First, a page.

Source: Mazda

Glenn McGee and his winning MX-5 Miata | Source: Mazda

So, a young man who started off with playing Mario Kart on N64 posted some seriously fast times in a popular online race simulator website iRacing.com, was offered a training session by Mazda in order to evaluate his skill sets not only as a driver but also for his business and marketing skills, and proceeded to impress everyone. Chosen to compete in the finals against reigning champion Mark Drennan (another iRacer who has more than 60 wins to his credit), McGee wooed judges and took home the $100,000 win.

After the win Mazda was quick to emphasize its enthusiasm on the matter:

We believe our Mazda scholarship program – whether open wheel (Mazda Road to Indy) or sports cars (Mazda Road to 24) – provides us with a competitive advantage. Our professional drivers help fuel the excitement of racing and also help us build relationships with customers, dealers, and race fans around the world. They can also help develop and improve our road cars. With iRacing’s help, we’re happy to add Glenn McGee to that list of drivers.

Source: Mazda

Source: Mazda

Kevin Bobbit, director of marketing and communications for iRacing.com says he couldn’t be more excited for McGee, and that this further proves how simulators like iRacing “can be a stepping stone to a professional motorsports career.” Looking ahead, iRacing has taken full advantage of this success with Mazda, and reportedly has been working on developing a digital version of the 2016 Global MX-5 for the iRacing Mazda MX-5 Cup for the next round of video game/simulator incubated racers.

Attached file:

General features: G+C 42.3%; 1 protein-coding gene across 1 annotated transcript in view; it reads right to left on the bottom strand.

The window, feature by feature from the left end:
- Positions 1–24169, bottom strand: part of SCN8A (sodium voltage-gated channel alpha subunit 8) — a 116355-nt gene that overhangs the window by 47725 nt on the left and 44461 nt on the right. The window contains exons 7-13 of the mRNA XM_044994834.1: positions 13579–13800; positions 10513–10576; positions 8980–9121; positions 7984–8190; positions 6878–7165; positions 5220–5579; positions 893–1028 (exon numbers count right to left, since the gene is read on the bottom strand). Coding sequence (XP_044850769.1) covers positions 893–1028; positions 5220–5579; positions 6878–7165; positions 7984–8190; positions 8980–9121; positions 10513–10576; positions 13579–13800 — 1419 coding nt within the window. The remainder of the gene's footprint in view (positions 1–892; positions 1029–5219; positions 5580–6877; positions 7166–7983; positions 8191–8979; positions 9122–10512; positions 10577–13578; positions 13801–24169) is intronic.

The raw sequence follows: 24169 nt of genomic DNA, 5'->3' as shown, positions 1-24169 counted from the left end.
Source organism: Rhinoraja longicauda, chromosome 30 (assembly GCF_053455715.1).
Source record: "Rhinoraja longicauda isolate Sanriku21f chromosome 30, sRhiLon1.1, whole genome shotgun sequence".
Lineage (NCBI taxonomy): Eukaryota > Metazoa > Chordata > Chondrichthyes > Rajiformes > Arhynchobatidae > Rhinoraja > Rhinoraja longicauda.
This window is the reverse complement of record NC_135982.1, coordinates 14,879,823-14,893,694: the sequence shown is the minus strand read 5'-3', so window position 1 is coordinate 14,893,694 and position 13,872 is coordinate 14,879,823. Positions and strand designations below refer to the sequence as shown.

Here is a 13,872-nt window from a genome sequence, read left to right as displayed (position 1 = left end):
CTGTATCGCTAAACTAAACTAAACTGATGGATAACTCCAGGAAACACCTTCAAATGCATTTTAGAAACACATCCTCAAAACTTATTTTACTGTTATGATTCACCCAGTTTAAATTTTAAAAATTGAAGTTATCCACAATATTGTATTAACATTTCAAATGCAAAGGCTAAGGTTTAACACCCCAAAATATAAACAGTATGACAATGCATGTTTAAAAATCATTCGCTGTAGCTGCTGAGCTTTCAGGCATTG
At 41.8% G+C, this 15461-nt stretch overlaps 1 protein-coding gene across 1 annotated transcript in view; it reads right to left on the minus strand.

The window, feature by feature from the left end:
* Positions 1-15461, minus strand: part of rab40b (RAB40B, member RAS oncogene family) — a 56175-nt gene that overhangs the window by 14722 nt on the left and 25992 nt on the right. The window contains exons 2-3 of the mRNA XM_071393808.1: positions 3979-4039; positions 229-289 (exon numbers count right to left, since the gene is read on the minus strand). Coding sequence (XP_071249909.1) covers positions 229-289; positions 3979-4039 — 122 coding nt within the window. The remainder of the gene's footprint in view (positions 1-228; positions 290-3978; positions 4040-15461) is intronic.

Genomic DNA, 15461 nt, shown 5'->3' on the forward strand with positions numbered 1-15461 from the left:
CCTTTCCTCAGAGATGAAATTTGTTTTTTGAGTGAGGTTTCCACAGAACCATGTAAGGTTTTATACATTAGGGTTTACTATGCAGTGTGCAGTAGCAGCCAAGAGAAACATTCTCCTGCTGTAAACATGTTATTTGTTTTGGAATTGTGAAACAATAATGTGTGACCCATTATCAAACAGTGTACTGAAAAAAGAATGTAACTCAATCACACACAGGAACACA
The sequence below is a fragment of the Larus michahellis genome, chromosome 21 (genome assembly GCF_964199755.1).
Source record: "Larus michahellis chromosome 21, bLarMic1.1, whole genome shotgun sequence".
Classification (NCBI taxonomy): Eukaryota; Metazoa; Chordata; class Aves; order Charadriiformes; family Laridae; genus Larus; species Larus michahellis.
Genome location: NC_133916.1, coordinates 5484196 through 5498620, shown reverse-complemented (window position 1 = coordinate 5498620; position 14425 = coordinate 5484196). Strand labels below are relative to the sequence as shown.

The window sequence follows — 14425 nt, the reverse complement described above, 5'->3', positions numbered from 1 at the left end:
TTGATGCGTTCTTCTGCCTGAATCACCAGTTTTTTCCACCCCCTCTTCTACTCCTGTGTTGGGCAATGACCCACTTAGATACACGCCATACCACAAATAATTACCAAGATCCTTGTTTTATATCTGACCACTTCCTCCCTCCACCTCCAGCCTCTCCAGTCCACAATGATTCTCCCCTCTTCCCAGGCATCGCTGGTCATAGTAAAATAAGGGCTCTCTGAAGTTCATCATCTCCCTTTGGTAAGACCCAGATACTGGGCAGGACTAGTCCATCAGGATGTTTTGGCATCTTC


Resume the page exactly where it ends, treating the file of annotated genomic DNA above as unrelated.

John Doonan, director for Mazda Motorsports talked a bit after the competition to explain what made 2015 so unique. “This year provided an extra twist as it was the first shoot-out with the all-new 2016 Mazda MX-5 Cup race car, so none of the finalists had a chance to test the car in advance,” Doonan said. “The two days were extremely pressure filled for the candidates, as everyone had to learn the car and the track as rapidly as possible. Adding to the challenge was constant rain.”

The cars driven that day were built by Long Road Racing, both of which were 2016 Mazda MX-5 Cup race cars, specially prepared for the two finalists and equipped with the latest BFGoodrich g-Force tires for maximum grip in the torrential rains over those two days. The criteria were simple, given that both of the finalists had already proven themselves with simulated race wins, so the overall points awarded had to be more encompassing than ever before, proving that in order to succeed on a professional level one must illustrate a balance of both on-track and off-track skills.

Three key elements that won McGee the title were as follows:

  • Driving ability: fast laps/consistent laps
  • Technical skills: understanding of vehicle dynamics and suspension, ability to evaluate vehicle handling, and ability to analyze data
  • The business of motorsports: business proposal and presentation

In a final statement, McGee voiced his jubilation, saying that while sleeping at the track and promoting oneself is exhausting, he couldn’t be more thrilled with the way things are shaping up. “I can’t thank Mazda and their partners enough for supporting so much talent over the years and for awarding me this extraordinary honor to represent their brand in the 2016 Battery Tender, Global MX-5 Cup and I can’t wait to get back in the car!”